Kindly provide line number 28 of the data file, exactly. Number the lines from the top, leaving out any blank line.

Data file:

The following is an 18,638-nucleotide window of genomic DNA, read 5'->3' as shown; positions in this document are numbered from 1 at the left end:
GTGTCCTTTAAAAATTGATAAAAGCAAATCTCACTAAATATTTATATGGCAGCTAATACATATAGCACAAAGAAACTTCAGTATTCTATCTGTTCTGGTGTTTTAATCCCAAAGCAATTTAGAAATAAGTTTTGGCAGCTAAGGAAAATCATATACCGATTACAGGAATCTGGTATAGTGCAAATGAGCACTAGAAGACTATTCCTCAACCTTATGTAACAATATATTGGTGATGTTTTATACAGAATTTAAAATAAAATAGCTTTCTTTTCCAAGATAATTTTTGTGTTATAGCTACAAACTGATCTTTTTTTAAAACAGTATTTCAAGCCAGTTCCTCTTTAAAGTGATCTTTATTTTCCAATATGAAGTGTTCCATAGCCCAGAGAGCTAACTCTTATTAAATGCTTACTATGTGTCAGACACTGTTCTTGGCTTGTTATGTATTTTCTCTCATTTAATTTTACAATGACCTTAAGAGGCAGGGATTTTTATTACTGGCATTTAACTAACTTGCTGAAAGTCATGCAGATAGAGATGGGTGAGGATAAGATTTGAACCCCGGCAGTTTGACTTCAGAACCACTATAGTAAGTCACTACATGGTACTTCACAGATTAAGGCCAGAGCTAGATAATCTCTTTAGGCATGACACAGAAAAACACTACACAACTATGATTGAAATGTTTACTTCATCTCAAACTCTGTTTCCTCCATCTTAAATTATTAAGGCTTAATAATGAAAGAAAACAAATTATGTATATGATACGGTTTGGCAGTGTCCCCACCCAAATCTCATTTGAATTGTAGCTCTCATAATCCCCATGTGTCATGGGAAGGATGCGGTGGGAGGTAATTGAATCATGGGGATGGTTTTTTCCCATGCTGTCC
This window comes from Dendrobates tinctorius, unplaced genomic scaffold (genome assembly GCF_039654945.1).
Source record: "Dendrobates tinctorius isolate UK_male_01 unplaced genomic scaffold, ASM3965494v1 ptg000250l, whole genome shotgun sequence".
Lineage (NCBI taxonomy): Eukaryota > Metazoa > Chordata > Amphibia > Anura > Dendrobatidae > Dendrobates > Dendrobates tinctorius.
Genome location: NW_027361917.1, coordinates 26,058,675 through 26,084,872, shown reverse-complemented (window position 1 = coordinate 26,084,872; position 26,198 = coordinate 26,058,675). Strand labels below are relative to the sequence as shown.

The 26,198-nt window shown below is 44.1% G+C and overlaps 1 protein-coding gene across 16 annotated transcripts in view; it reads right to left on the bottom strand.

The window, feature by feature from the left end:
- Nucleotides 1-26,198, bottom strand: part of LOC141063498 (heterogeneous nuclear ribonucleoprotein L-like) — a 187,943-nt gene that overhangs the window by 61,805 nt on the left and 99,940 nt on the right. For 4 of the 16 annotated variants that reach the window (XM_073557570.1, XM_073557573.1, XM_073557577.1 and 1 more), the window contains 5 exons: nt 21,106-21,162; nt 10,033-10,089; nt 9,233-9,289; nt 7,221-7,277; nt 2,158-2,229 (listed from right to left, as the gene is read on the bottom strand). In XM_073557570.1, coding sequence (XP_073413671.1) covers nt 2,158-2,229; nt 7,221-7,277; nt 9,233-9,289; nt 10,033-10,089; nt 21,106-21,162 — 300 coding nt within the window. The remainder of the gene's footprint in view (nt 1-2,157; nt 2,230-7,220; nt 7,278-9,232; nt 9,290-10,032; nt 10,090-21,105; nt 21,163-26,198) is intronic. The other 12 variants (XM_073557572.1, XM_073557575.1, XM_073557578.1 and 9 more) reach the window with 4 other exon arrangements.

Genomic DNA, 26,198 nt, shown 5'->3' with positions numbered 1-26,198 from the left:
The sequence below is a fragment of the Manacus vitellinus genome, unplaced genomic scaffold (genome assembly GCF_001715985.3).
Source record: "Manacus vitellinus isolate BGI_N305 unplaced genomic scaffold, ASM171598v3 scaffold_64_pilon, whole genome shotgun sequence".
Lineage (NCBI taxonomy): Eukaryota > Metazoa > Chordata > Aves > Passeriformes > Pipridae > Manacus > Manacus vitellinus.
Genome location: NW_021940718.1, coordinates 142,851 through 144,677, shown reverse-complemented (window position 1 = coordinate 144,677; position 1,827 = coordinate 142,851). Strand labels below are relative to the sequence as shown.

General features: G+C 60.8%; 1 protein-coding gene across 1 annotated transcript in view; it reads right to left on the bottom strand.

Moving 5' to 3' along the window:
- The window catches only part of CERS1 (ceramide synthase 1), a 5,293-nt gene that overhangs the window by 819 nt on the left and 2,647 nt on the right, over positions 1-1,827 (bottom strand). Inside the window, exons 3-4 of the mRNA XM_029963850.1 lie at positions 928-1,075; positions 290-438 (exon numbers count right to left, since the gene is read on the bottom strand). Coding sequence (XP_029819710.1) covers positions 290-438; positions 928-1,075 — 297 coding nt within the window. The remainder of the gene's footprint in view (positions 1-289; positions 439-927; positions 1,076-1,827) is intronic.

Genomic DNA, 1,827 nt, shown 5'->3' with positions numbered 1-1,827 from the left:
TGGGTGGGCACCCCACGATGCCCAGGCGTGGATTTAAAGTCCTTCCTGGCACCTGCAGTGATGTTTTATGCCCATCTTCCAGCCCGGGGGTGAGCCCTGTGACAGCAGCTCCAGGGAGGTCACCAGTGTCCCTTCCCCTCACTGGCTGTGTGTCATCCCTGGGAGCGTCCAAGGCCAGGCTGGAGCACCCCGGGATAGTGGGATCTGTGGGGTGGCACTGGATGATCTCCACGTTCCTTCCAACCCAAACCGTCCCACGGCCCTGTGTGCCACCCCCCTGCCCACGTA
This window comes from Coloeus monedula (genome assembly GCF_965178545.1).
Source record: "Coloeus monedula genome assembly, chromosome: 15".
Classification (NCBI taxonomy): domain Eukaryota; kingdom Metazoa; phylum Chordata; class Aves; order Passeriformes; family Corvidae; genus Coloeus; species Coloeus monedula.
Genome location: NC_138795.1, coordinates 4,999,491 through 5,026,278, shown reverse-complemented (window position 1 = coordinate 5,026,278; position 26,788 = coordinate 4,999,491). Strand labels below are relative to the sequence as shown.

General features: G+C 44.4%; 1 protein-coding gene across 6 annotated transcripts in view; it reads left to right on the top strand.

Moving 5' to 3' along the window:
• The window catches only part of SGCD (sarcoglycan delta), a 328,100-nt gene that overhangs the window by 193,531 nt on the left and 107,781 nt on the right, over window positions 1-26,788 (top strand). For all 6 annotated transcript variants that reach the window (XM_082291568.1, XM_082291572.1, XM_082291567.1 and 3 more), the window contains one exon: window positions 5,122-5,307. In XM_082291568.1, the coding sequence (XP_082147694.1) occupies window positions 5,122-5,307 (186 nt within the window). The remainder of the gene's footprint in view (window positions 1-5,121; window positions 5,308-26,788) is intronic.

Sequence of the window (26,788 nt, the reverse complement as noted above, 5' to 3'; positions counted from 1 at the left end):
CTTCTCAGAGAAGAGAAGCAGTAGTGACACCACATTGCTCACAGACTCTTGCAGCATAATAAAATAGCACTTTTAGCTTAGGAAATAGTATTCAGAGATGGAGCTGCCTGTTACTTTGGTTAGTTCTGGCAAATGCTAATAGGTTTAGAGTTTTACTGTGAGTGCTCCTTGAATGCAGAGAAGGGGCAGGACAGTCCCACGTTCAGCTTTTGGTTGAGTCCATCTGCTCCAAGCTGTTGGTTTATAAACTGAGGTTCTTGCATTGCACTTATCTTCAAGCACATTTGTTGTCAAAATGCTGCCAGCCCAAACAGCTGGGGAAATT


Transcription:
CTTCTCAGAGAAGAGAAGCAGTAGTGACACCACATTGCTCACAGACTCTTGCAGCATAATAAAATAGCACTTTTAGCTTAGGAAATAGTATTCAGAGATGGAGCTGCCTGTTACTTTGGTTAGTTCTGGCAAATGCTAATAGGTTTAGAGTTTTACTGTGAGTGCTCCTTGAATGCAGAGAAGGGGCAGGACAGTCCCACGTTCAGCTTTTGGTTGAGTCCATCTGCTCCAAGCTGTTGGTTTATAAACTGAGGTTCTTGCATTGCACTTATCTTCAAGCACATTTGTTGTCAAAATGCTGCCAGCCCAAACAGCTGGGGAAATT